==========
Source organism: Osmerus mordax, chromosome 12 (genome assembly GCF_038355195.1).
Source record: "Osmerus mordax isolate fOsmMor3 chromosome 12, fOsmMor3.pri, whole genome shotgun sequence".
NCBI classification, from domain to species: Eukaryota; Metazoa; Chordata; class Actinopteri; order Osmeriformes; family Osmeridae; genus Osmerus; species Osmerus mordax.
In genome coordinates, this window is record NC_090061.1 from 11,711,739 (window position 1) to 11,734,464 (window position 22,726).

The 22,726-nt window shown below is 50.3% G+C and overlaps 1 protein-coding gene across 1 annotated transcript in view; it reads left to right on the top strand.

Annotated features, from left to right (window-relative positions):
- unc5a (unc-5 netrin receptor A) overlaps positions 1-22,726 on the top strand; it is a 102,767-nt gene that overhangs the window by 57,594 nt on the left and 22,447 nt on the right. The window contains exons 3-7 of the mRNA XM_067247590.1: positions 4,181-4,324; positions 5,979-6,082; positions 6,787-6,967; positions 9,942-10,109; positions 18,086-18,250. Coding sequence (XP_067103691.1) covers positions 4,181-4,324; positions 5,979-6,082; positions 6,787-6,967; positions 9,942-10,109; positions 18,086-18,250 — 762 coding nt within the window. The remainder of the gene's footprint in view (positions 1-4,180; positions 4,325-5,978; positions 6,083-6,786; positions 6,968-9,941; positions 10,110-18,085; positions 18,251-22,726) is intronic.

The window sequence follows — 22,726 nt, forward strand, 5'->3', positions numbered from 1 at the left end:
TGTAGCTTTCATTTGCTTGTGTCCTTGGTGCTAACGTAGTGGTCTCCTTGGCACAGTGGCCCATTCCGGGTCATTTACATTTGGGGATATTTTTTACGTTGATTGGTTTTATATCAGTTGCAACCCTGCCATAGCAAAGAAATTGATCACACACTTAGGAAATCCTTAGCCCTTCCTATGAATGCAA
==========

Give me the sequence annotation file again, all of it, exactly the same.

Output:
Source organism: Osmerus mordax, chromosome 12 (genome assembly GCF_038355195.1).
Source record: "Osmerus mordax isolate fOsmMor3 chromosome 12, fOsmMor3.pri, whole genome shotgun sequence".
NCBI classification, from domain to species: Eukaryota; Metazoa; Chordata; class Actinopteri; order Osmeriformes; family Osmeridae; genus Osmerus; species Osmerus mordax.
In genome coordinates, this window is record NC_090061.1 from 11,711,739 (window position 1) to 11,734,464 (window position 22,726).

The 22,726-nt window shown below is 50.3% G+C and overlaps 1 protein-coding gene across 1 annotated transcript in view; it reads left to right on the top strand.

Annotated features, from left to right (window-relative positions):
- unc5a (unc-5 netrin receptor A) overlaps positions 1-22,726 on the top strand; it is a 102,767-nt gene that overhangs the window by 57,594 nt on the left and 22,447 nt on the right. The window contains exons 3-7 of the mRNA XM_067247590.1: positions 4,181-4,324; positions 5,979-6,082; positions 6,787-6,967; positions 9,942-10,109; positions 18,086-18,250. Coding sequence (XP_067103691.1) covers positions 4,181-4,324; positions 5,979-6,082; positions 6,787-6,967; positions 9,942-10,109; positions 18,086-18,250 — 762 coding nt within the window. The remainder of the gene's footprint in view (positions 1-4,180; positions 4,325-5,978; positions 6,083-6,786; positions 6,968-9,941; positions 10,110-18,085; positions 18,251-22,726) is intronic.

The window sequence follows — 22,726 nt, forward strand, 5'->3', positions numbered from 1 at the left end:
TGTAGCTTTCATTTGCTTGTGTCCTTGGTGCTAACGTAGTGGTCTCCTTGGCACAGTGGCCCATTCCGGGTCATTTACATTTGGGGATATTTTTTACGTTGATTGGTTTTATATCAGTTGCAACCCTGCCATAGCAAAGAAATTGATCACACACTTAGGAAATCCTTAGCCCTTCCTATGAATGCAA